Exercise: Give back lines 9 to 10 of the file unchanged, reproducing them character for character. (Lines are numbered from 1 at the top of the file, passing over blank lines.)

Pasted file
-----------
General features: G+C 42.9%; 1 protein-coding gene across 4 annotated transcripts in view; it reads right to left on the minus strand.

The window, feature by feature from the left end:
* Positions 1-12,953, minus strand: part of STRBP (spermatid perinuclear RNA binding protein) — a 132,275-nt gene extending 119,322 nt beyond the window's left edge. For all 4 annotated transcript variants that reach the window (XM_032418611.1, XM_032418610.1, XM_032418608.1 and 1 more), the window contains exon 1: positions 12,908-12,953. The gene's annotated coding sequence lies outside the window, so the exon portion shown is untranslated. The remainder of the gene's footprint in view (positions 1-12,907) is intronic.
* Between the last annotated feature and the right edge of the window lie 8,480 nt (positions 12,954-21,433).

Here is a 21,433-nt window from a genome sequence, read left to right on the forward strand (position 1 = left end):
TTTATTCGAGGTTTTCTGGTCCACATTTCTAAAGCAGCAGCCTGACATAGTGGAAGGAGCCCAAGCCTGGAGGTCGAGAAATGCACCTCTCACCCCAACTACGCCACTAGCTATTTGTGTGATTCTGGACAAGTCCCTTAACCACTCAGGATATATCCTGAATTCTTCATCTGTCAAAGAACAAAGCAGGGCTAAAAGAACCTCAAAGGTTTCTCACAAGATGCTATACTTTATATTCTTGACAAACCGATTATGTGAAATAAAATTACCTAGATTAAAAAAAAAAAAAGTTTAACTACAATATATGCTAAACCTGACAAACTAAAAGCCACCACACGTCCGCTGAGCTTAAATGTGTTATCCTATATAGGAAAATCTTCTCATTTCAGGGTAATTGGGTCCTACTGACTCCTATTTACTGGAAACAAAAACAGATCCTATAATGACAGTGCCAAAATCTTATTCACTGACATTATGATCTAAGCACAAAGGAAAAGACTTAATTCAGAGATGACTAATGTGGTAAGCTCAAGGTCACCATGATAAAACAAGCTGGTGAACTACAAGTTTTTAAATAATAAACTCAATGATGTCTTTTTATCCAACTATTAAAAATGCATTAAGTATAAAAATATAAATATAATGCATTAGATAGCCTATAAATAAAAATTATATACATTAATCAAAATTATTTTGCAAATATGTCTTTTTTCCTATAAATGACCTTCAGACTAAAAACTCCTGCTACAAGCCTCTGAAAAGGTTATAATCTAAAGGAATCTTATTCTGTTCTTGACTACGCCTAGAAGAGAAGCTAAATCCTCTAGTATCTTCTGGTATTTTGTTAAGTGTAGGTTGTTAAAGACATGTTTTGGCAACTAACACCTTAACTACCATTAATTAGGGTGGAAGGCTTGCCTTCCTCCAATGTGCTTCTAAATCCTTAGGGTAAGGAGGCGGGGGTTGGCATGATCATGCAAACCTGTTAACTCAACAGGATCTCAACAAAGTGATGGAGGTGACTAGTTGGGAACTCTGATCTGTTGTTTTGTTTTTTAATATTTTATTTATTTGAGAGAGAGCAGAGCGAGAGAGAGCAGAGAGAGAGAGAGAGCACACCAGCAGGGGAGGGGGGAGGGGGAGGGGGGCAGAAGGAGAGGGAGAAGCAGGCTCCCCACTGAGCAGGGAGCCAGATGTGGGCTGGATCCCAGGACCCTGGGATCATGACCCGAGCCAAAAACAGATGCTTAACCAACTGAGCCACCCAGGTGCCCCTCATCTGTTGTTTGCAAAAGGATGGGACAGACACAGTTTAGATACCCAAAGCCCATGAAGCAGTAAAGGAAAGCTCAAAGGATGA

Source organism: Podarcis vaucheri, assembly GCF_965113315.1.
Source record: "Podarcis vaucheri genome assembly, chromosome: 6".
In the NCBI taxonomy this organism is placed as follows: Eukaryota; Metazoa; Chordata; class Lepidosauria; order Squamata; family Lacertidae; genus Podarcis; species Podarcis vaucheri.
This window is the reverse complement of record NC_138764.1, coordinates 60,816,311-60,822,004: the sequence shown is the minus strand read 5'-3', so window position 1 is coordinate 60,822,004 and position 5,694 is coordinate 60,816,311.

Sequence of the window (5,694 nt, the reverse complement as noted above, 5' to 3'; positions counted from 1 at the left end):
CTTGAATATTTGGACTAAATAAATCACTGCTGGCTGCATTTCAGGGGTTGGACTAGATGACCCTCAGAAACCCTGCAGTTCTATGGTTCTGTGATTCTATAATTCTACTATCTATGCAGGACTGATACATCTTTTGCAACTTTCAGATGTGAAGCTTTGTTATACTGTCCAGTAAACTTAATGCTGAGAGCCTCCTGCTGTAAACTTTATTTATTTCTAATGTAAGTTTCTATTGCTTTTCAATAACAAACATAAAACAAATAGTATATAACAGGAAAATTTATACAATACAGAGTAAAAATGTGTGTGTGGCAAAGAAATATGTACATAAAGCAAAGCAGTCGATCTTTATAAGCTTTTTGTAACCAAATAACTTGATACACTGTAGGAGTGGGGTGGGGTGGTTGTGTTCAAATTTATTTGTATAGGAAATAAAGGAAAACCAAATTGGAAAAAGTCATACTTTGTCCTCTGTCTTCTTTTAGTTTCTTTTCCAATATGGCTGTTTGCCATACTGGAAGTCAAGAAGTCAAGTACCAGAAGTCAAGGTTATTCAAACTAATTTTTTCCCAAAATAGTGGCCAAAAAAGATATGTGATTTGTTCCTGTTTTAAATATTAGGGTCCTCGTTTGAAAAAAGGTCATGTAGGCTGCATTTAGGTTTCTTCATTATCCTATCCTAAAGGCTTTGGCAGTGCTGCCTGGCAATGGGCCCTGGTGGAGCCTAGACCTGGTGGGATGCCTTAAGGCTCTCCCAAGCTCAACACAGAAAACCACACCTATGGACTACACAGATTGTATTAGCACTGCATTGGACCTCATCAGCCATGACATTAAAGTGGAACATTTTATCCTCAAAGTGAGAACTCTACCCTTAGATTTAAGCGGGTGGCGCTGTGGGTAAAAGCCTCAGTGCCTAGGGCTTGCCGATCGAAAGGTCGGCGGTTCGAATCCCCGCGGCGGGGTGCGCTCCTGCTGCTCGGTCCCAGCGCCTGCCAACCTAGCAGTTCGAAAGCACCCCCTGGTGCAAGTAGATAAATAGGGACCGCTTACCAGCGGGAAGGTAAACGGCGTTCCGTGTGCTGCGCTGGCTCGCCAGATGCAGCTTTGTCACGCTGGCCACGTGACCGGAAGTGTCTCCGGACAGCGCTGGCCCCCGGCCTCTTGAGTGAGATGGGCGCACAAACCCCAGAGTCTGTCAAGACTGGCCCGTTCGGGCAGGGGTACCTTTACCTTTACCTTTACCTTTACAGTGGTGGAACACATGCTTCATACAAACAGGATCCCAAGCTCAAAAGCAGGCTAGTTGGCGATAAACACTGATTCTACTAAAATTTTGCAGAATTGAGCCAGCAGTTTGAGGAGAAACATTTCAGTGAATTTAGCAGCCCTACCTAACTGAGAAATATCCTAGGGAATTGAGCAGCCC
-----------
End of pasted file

In the NCBI taxonomy this organism is placed as follows: Eukaryota; Metazoa; Chordata; class Lepidosauria; order Squamata; family Lacertidae; genus Podarcis; species Podarcis vaucheri.
This window is the reverse complement of record NC_138764.1, coordinates 60,816,311-60,822,004: the sequence shown is the minus strand read 5'-3', so window position 1 is coordinate 60,822,004 and position 5,694 is coordinate 60,816,311.